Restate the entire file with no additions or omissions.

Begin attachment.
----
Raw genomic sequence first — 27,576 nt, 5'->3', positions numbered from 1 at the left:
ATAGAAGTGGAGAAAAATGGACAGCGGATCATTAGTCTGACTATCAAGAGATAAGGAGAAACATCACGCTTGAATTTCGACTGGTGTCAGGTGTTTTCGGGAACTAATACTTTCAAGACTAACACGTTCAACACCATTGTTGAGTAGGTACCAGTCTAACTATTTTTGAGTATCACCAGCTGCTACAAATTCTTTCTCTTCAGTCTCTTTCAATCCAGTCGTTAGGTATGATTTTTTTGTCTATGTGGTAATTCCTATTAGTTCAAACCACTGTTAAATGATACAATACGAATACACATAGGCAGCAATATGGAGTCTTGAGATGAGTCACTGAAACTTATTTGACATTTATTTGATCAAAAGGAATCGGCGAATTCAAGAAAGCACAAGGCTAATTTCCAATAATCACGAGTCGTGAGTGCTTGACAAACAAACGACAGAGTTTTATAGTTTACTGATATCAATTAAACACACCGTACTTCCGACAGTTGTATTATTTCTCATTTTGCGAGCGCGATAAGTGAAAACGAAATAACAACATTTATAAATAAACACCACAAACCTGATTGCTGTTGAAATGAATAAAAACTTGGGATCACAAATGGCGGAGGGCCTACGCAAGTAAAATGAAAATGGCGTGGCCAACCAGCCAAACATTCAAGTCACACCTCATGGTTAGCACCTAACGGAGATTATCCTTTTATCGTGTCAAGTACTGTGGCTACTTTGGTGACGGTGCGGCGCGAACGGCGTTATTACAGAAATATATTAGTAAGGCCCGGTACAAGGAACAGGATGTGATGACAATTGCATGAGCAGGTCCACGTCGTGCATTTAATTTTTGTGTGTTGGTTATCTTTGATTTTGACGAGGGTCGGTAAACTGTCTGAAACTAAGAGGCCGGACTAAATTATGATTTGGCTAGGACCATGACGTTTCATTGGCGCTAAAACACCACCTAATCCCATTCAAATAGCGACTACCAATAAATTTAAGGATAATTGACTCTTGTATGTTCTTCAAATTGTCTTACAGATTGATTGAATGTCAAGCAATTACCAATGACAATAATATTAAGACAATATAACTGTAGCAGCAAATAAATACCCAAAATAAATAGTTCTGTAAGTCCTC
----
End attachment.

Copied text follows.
Raw genomic sequence first — 27,576 nt, 5'->3', positions numbered from 1 at the left:
ATAGAAGTGGAGAAAAATGGACAGCGGATCATTAGTCTGACTATCAAGAGATAAGGAGAAACATCACGCTTGAATTTCGACTGGTGTCAGGTGTTTTCGGGAACTAATACTTTCAAGACTAACACGTTCAACACCATTGTTGAGTAGGTACCAGTCTAACTATTTTTGAGTATCACCAGCTGCTACAAATTCTTTCTCTTCAGTCTCTTTCAATCCAGTCGTTAGGTATGATTTTTTTGTCTATGTGGTAATTCCTATTAGTTCAAACCACTGTTAAATGATACAATACGAATACACATAGGCAGCAATATGGAGTCTTGAGATGAGTCACTGAAACTTATTTGACATTTATTTGATCAAAAGGAATCGGCGAATTCAAGAAAGCACAAGGCTAATTTCCAATAATCACGAGTCGTGAGTGCTTGACAAACAAACGACAGAGTTTTATAGTTTACTGATATCAATTAAACACACCGTACTTCCGACAGTTGTATTATTTCTCATTTTGCGAGCGCGATAAGTGAAAACGAAATAACAACATTTATAAATAAACACCACAAACCTGATTGCTGTTGAAATGAATAAAAACTTGGGATCACAAATGGCGGAGGGCCTACGCAAGTAAAATGAAAATGGCGTGGCCAACCAGCCAAACATTCAAGTCACACCTCATGGTTAGCACCTAACGGAGATTATCCTTTTATCGTGTCAAGTACTGTGGCTACTTTGGTGACGGTGCGGCGCGAACGGCGTTATTACAGAAATATATTAGTAAGGCCCGGTACAAGGAACAGGATGTGATGACAATTGCATGAGCAGGTCCACGTCGTGCATTTAATTTTTGTGTGTTGGTTATCTTTGATTTTGACGAGGGTCGGTAAACTGTCTGAAACTAAGAGGCCGGACTAAATTATGATTTGGCTAGGACCATGACGTTTCATTGGCGCTAAAACACCACCTAATCCCATTCAAATAGCGACTACCAATAAATTTAAGGATAATTGACTCTTGTATGTTCTTCAAATTGTCTTACAGATTGATTGAATGTCAAGCAATTACCAATGACAATAATATTAAGACAATATAACTGTAGCAGCAAATAAATACCCAAAATAAATAGTTCTGTAAGTCCTC